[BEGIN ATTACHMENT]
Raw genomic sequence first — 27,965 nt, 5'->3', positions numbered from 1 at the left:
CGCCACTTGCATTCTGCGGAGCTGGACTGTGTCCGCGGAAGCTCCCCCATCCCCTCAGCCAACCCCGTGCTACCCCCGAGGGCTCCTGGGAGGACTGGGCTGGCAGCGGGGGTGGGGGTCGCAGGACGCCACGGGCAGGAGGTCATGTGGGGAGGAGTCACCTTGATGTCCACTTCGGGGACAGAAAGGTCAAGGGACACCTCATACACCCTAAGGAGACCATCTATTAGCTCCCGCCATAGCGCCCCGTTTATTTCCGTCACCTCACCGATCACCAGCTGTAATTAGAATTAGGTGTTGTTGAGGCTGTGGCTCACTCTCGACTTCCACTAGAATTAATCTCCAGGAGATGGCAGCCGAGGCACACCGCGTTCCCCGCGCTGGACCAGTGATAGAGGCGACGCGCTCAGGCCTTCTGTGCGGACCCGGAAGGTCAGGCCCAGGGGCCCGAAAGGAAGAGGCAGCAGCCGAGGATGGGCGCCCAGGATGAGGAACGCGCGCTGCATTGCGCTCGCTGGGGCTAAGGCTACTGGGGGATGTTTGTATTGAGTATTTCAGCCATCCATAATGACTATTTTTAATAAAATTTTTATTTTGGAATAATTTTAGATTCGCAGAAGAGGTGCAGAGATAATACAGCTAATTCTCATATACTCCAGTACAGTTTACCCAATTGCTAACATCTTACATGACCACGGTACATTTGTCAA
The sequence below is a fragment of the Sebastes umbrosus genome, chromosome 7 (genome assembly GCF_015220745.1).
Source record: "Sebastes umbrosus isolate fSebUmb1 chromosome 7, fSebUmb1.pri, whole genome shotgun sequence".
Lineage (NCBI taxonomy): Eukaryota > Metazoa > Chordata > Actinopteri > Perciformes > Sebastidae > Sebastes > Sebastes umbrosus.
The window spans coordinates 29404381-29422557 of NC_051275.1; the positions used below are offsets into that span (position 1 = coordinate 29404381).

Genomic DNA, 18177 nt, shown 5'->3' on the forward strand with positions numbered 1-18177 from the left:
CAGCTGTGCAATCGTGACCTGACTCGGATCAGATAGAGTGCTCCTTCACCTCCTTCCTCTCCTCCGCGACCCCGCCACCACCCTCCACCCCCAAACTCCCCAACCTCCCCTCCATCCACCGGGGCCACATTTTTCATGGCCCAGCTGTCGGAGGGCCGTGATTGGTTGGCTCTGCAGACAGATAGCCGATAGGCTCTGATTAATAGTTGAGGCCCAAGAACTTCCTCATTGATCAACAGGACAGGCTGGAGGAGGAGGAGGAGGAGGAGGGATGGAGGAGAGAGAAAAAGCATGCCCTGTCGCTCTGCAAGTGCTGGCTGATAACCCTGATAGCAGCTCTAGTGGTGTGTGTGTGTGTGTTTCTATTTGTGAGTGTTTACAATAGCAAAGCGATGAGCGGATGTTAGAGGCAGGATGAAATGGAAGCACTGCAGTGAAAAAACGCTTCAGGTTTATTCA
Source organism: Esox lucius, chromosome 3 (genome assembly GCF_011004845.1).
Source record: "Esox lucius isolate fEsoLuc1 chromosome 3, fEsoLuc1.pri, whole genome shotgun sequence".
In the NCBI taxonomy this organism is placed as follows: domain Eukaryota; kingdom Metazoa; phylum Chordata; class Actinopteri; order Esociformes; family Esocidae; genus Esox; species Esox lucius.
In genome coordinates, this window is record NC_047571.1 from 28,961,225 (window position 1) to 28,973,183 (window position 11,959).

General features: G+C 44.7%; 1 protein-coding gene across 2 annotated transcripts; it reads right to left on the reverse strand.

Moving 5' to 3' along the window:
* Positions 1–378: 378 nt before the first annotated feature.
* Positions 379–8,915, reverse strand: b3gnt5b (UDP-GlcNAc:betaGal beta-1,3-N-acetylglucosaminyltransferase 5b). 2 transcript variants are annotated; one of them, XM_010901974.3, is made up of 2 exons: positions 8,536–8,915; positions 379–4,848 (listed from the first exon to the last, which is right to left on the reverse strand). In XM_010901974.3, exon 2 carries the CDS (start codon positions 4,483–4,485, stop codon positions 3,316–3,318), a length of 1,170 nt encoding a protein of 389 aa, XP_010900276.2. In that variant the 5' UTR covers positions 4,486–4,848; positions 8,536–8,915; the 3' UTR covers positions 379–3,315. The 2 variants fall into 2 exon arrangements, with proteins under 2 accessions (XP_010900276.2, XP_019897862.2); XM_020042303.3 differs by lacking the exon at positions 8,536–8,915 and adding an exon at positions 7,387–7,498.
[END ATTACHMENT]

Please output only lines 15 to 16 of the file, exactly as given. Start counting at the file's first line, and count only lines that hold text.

* Positions 1–378: 378 nt before the first annotated feature.
* Positions 379–8,915, reverse strand: b3gnt5b (UDP-GlcNAc:betaGal beta-1,3-N-acetylglucosaminyltransferase 5b). 2 transcript variants are annotated; one of them, XM_010901974.3, is made up of 2 exons: positions 8,536–8,915; positions 379–4,848 (listed from the first exon to the last, which is right to left on the reverse strand). In XM_010901974.3, exon 2 carries the CDS (start codon positions 4,483–4,485, stop codon positions 3,316–3,318), a length of 1,170 nt encoding a protein of 389 aa, XP_010900276.2. In that variant the 5' UTR covers positions 4,486–4,848; positions 8,536–8,915; the 3' UTR covers positions 379–3,315. The 2 variants fall into 2 exon arrangements, with proteins under 2 accessions (XP_010900276.2, XP_019897862.2); XM_020042303.3 differs by lacking the exon at positions 8,536–8,915 and adding an exon at positions 7,387–7,498.